By Eric Kohn | Indiewire October 17, 2011 at 4:16AM
With its bouncy soundtrack, deadpan humor and good-natured disposition, Finnish director Aki Kaurismaki's "Le Havre" is an endearing affair. Combining his clownish storytelling with a life-affirming plot, Kaurismaki churns a fundamental scenario through his own unique narrative tendencies, yielding a product both heartwarming and irreverent, two qualities that should come as no surprise to anyone familiar with his distinctive touch. Beyond that, it also introduces an element of political commentary to the director's work that deepens its impact.
[Editor's Note: This review was originally published during indieWIRE's coverage of the 2011 Cannes Film Festival where "Le Havre" world premiered. It comes out in limited release this Friday, October 21.]
Previous Kaurismaki collaborator Andre Wilms plays Marcel Marx, a middle-aged married man settled into his basic routine as a shoe shiner in the quaint seaside community that gives the movie its title. His cozy routine includes the time he spends at home alongside his supportive wife Arletty (Kati Outinen). But when Arletty winds up in the hospital with a tumor, Marcel loses his handle on a stable existence and undergoes a daring challenge: After randomly coming across an underage refugee from Africa (Bondin Miguel) evading the police, Marcel decides to take the boy under his wing and help him find a way back to his family.
Kaurismaki blends classic suspense tropes with the cinematic equivalent of a smirk. His neighborhood friends eventually assist Marcel in keeping the cops at bay, standing tall against the scrutiny of their trenchant inspector Monet (Jean-Pierre Darroussin) with an elaborate plan that throws him off track. The ongoing levity of these proceedings testify to Kaurismaki's personal touch.
Without turning to farce, he injects various scenes with convivial slapstick and offbeat dialogue. In one scene, Monet drops by the bar to question a local woman. "I heard about your husband," he says, referencing his recent death. "I'm sorry." She fires back, "Why? He was a fatalist." Such understated wit drifts throughout "Le Havre." When the refugee initially evades authorities, the chase sequence might as well include air quotes around the edges of the frame.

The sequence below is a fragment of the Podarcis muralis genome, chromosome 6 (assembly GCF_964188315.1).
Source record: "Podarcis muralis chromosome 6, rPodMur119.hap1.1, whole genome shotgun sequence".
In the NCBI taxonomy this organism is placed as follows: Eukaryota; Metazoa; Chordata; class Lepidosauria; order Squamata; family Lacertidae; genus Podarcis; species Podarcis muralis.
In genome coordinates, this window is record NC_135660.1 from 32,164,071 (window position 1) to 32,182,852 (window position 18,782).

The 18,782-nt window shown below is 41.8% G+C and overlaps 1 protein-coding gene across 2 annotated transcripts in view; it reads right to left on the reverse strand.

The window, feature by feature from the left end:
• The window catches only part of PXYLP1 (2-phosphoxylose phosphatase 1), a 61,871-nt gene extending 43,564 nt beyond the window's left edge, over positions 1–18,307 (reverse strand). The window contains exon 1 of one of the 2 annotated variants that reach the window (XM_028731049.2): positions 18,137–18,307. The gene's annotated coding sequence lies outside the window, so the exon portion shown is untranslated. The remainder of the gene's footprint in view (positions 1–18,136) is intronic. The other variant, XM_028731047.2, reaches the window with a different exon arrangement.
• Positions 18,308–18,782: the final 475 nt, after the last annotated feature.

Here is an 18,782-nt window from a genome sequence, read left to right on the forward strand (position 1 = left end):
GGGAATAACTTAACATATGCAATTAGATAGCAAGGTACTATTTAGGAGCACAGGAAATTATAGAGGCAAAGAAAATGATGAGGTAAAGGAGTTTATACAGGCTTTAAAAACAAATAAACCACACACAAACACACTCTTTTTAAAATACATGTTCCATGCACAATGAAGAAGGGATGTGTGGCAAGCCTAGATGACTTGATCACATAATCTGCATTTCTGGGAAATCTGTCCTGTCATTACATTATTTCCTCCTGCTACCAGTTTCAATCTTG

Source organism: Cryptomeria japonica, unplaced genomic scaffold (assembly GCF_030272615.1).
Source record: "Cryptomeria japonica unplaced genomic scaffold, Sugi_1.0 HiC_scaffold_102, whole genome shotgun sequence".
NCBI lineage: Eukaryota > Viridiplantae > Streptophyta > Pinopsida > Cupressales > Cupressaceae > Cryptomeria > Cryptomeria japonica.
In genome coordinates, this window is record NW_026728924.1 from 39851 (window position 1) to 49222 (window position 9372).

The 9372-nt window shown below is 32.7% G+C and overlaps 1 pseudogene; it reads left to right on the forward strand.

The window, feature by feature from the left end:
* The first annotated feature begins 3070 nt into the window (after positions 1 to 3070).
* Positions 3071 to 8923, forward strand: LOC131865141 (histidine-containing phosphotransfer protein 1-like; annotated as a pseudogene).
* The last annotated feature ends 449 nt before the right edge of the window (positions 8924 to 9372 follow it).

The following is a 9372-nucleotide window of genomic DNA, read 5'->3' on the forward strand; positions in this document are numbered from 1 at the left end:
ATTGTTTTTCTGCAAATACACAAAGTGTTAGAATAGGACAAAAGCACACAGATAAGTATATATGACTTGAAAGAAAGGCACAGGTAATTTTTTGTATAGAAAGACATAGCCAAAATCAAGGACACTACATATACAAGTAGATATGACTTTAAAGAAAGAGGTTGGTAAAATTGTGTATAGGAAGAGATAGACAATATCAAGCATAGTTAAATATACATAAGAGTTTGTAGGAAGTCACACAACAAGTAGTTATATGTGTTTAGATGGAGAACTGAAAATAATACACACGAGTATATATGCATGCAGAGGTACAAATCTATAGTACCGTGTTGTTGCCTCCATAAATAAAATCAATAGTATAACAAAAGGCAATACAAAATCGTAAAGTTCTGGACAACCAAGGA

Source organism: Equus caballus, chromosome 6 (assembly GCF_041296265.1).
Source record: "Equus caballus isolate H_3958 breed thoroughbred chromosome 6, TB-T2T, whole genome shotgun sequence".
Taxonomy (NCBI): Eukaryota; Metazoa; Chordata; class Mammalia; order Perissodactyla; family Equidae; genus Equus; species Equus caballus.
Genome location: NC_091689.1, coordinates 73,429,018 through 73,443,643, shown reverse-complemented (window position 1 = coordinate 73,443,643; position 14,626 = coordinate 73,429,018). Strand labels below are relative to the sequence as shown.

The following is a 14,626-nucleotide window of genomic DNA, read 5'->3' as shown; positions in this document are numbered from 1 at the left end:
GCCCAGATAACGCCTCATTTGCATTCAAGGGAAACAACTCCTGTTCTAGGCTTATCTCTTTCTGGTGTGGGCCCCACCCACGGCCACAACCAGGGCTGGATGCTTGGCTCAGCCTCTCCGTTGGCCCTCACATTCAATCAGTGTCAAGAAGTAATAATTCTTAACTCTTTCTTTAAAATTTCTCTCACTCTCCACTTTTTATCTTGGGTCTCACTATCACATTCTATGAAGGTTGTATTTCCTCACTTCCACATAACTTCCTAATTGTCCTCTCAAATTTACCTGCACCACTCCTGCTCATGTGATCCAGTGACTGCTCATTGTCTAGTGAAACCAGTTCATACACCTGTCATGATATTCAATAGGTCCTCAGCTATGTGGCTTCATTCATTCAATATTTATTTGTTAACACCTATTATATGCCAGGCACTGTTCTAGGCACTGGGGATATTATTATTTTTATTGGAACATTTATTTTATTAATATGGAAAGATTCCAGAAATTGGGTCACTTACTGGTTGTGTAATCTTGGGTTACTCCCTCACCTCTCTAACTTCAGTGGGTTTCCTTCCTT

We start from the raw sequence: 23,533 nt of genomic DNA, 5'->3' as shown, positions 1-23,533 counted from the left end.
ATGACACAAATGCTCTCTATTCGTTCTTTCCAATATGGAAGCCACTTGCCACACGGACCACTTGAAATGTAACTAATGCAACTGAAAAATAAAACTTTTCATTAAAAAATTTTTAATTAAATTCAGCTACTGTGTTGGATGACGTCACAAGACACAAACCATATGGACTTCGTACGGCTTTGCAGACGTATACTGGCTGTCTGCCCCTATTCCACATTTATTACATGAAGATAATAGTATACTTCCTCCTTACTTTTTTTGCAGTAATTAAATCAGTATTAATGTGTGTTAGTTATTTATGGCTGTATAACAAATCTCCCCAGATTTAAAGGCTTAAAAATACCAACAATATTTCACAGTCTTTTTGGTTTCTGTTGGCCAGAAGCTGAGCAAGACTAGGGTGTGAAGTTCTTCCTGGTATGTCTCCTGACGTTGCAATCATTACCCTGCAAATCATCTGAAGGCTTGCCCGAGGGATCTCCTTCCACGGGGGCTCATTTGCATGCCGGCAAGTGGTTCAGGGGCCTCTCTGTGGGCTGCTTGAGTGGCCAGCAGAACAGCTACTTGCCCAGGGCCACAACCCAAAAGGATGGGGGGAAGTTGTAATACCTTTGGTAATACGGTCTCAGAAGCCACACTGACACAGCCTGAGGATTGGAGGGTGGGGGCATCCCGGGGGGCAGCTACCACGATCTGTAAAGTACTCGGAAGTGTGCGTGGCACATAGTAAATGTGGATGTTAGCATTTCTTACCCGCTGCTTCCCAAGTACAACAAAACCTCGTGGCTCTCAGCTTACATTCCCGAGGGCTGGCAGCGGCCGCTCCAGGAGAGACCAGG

Kaurismaki's meta approach enables him to play around with genre while constantly reminding viewers of his greater thematic aims. "Le Havre" is about the desire to make a small difference and raising the stakes in order to succeed. It's deeply concerned with the capacity for activism to improve one's life: An appealing protagonist whose befuddled expression culls from Jacques Tati, Marcel makes an ideal quirky hero to fit Kaurismaki's handmade universe.
Like the amnesiac at the core of his previously acclaimed comedy "The Man Without a Past," Marcel's pathos come from his status as a character with nothing to lose until he discovers a reason to care about the world again. Pitting that grandiose takeaway with the director's intentionally over-the-top stylistic dalliances, "Le Havre" maintains a fresh balance that never falters.
HOW WILL IT PLAY? Kaurismaki's not a big name in the U.S., although "The Man Without a Past" was well-received because art house audiences responded kindly to its quirkiness. "Le Havre" could find similar success in the hands of a distributor willing to put a lot of effort into getting it noticed.
criticWIRE grade: A-